The last blow of surprise that Baruch Tenembaum bestowed upon me was the true history of Max Schmeling, the German boxer who Hitler wanted to turn into a forceful test on the superiority of the Aryan race. Perhaps the readers would remember his combats with the American black Joe Louis, of whom almost all the humanity was pending. Also that Schmeling was assigned by a personal decision from Hitler to a suicidal body of parachutists towards the end of the war. The history that was dusted later, nevertheless, refutes that the persistence of the Nazis to turn this heavyweight into an emblem of its deliriums had counted with his approval.

His race began when he was 19 years old, in 1924. He gained the title of mid-heavy and in 1929 he arrived in New York, then the stronghold of the world-wide boxing. There he defeated two champions and in 1936 he obtained the world-wide title in front of Joe Louis, who was considered the greatest in history. The Nazi regime trembled with enthusiasm and decided to mix Schmeling in its propaganda as a proof that the Aryans were superior to other races.

The expected reamtch took place the 22nd of June,1938 in the Yankee Stadium of New York before a multitude of 70,000 people and clusters of journalists of the radial and written press of several continents. The combat was not only sporty, but it also dissolved ardent political and racial questions. Joe Louis was motivated to demolish the prejudices the Nazis maintained. The stadium radiated electricity that arrived until the borders of the globe. Those who could enter the place and those that followed it by radio expected that rounds would go away as tense ties and that probably neither colossus could gain a forceful victory. But they were mistaken. The fight hardly lasted two minutes and four seconds. Max Schmeling could not control the surprise that meant the cataract of blows that unloaded with all his energies the so called ”Brown Bomber”. It was a hailstorm unstoppable and demolishing, impossible to give back.

Upon return to its country, Schmeling crossed the fires of The Night of the Broken Crystals, the 9 of November of 1938, and was able to rescue two Jewish adolescents who were persecuted by criminals who struck and killed people. Investigations made after the war demonstrates that the boxer hid the young people in his suite from the Excelsior hotel and warned the front desk that nobody bothered him because he had the flu. After the progrom lessened, he was able to embark those young people towards the United States.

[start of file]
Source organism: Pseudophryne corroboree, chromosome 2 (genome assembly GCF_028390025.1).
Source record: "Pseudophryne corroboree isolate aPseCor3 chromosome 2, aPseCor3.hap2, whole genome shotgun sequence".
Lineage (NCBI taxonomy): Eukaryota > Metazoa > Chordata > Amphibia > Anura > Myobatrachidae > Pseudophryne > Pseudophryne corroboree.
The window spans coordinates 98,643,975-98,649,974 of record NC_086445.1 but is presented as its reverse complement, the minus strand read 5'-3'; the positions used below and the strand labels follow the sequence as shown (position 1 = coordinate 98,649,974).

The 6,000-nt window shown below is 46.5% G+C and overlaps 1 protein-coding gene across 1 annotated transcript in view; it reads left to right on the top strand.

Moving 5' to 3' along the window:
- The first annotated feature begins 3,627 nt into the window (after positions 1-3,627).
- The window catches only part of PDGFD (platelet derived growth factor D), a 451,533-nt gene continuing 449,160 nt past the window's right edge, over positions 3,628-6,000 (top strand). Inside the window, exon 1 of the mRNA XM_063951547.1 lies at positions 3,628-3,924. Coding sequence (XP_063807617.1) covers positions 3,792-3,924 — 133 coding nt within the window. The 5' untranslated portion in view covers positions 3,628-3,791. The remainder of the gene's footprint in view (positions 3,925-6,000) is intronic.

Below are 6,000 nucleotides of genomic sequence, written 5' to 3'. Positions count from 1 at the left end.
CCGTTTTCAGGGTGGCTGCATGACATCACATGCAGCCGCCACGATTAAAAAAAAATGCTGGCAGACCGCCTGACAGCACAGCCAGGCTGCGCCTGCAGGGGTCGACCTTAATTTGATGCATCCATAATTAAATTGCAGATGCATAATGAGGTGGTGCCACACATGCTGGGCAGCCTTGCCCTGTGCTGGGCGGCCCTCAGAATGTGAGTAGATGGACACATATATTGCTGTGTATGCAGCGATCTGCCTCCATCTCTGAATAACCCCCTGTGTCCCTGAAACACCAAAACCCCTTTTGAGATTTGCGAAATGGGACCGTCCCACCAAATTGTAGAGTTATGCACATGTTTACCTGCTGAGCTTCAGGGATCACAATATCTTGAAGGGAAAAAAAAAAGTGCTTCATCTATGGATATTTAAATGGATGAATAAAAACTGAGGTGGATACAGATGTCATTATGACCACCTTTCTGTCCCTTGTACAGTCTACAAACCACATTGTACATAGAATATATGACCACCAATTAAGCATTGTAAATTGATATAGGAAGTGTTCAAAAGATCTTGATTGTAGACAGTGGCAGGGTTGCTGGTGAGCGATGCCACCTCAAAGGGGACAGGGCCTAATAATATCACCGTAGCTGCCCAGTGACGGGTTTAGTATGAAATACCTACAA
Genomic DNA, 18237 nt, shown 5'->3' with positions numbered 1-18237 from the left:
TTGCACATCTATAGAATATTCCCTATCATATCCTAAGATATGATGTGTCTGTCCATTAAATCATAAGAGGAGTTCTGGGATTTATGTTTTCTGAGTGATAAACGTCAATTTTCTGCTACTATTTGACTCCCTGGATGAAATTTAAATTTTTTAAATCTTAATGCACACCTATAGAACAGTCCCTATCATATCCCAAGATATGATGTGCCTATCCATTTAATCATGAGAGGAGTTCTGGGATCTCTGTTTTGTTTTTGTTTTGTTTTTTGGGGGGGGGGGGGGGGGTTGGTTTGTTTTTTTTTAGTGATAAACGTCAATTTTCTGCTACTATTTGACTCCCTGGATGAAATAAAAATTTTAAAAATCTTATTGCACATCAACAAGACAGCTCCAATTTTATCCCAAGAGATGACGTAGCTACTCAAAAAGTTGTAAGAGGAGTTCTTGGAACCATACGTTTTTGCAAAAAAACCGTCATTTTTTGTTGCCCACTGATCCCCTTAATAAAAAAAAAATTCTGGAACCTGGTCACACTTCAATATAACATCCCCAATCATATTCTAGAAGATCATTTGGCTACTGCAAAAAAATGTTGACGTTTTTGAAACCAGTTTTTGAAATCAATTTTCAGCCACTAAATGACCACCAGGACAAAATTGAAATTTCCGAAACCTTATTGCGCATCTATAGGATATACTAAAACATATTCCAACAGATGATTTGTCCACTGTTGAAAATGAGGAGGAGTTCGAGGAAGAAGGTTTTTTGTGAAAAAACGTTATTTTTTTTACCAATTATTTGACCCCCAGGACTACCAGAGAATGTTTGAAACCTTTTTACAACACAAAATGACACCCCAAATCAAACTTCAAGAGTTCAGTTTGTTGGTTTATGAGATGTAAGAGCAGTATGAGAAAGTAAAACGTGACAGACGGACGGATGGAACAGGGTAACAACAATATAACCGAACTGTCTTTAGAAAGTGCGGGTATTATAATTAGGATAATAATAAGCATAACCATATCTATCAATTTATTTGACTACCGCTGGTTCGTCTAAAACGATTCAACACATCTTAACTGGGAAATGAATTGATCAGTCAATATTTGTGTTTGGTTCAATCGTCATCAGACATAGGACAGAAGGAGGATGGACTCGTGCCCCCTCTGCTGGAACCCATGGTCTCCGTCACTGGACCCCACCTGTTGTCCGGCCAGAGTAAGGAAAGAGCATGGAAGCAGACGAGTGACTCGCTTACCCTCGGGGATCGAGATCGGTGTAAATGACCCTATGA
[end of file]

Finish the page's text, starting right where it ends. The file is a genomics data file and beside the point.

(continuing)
Hitler could not affiliate him with the Nazi Party, although he used an ample catalogue of seduction, pressure and threat. Hitler was advised not to send him to a concentration camp because Schmeling still enjoyed great popularity and his effect would have been negative for the regime. Then Hitler had him listed in an airborne troop that had to undertake suicidal actions. Schmeling took part in several actions but he was not killed nor was he hurt. After having gained fifty-six of seventy combats, he left boxing because of are reasons.

It was then when he began receiving more recognitions than ever from Germany and the United States because of his moral integrity. They granted him the Golden Tape that confers the Society of Sport Press of Germany. Later, the city of Los Angeles declared him Honorary Citizen, and in 1967 he received the Oscar of Sports. During that time he published his autobiography, where you can see the human quality that directed his acts at the moments of glory and those of penumbra. He became a great philanthropist and many of his ex-rivals became his friends. He helped Joe Louis in a dissembled form and, when he died, he paid for his funeral. In 2003, the International Raoul Wallenberg Foundation granted a distinction to him, by initiative of its president Baruch Tenembaum, who smiles from his document collection on boxing. Almost apologizing he tells me that this exceptional man died in Germany, at the age of 99.

Translation: Patricio Cavalli